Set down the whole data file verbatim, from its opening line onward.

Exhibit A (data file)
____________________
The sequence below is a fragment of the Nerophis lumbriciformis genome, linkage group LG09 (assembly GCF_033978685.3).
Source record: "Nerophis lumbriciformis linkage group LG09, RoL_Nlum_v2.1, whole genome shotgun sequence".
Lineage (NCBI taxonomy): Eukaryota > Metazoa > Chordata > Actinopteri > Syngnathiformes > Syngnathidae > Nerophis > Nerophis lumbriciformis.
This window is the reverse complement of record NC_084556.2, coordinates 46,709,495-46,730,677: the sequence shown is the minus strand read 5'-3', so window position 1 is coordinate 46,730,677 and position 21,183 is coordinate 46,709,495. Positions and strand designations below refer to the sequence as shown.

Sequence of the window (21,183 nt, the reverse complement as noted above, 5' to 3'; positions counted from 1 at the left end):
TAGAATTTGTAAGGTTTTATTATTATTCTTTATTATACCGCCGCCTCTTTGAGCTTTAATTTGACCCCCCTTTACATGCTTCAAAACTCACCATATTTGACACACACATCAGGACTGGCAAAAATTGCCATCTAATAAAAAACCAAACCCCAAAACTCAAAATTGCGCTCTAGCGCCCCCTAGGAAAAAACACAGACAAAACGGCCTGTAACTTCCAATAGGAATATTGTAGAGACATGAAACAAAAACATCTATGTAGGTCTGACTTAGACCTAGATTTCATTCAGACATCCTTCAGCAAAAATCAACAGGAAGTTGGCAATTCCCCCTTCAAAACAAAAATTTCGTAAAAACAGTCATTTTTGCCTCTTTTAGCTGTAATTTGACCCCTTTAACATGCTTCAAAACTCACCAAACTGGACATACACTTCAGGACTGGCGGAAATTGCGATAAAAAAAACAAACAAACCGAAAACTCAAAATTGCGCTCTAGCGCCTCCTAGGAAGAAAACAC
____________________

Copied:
The sequence below is a fragment of the Nerophis lumbriciformis genome, linkage group LG09 (assembly GCF_033978685.3).
Source record: "Nerophis lumbriciformis linkage group LG09, RoL_Nlum_v2.1, whole genome shotgun sequence".
Lineage (NCBI taxonomy): Eukaryota > Metazoa > Chordata > Actinopteri > Syngnathiformes > Syngnathidae > Nerophis > Nerophis lumbriciformis.
This window is the reverse complement of record NC_084556.2, coordinates 46,709,495-46,730,677: the sequence shown is the minus strand read 5'-3', so window position 1 is coordinate 46,730,677 and position 21,183 is coordinate 46,709,495. Positions and strand designations below refer to the sequence as shown.

Sequence of the window (21,183 nt, the reverse complement as noted above, 5' to 3'; positions counted from 1 at the left end):
TAGAATTTGTAAGGTTTTATTATTATTCTTTATTATACCGCCGCCTCTTTGAGCTTTAATTTGACCCCCCTTTACATGCTTCAAAACTCACCATATTTGACACACACATCAGGACTGGCAAAAATTGCCATCTAATAAAAAACCAAACCCCAAAACTCAAAATTGCGCTCTAGCGCCCCCTAGGAAAAAACACAGACAAAACGGCCTGTAACTTCCAATAGGAATATTGTAGAGACATGAAACAAAAACATCTATGTAGGTCTGACTTAGACCTAGATTTCATTCAGACATCCTTCAGCAAAAATCAACAGGAAGTTGGCAATTCCCCCTTCAAAACAAAAATTTCGTAAAAACAGTCATTTTTGCCTCTTTTAGCTGTAATTTGACCCCTTTAACATGCTTCAAAACTCACCAAACTGGACATACACTTCAGGACTGGCGGAAATTGCGATAAAAAAAACAAACAAACCGAAAACTCAAAATTGCGCTCTAGCGCCTCCTAGGAAGAAAACAC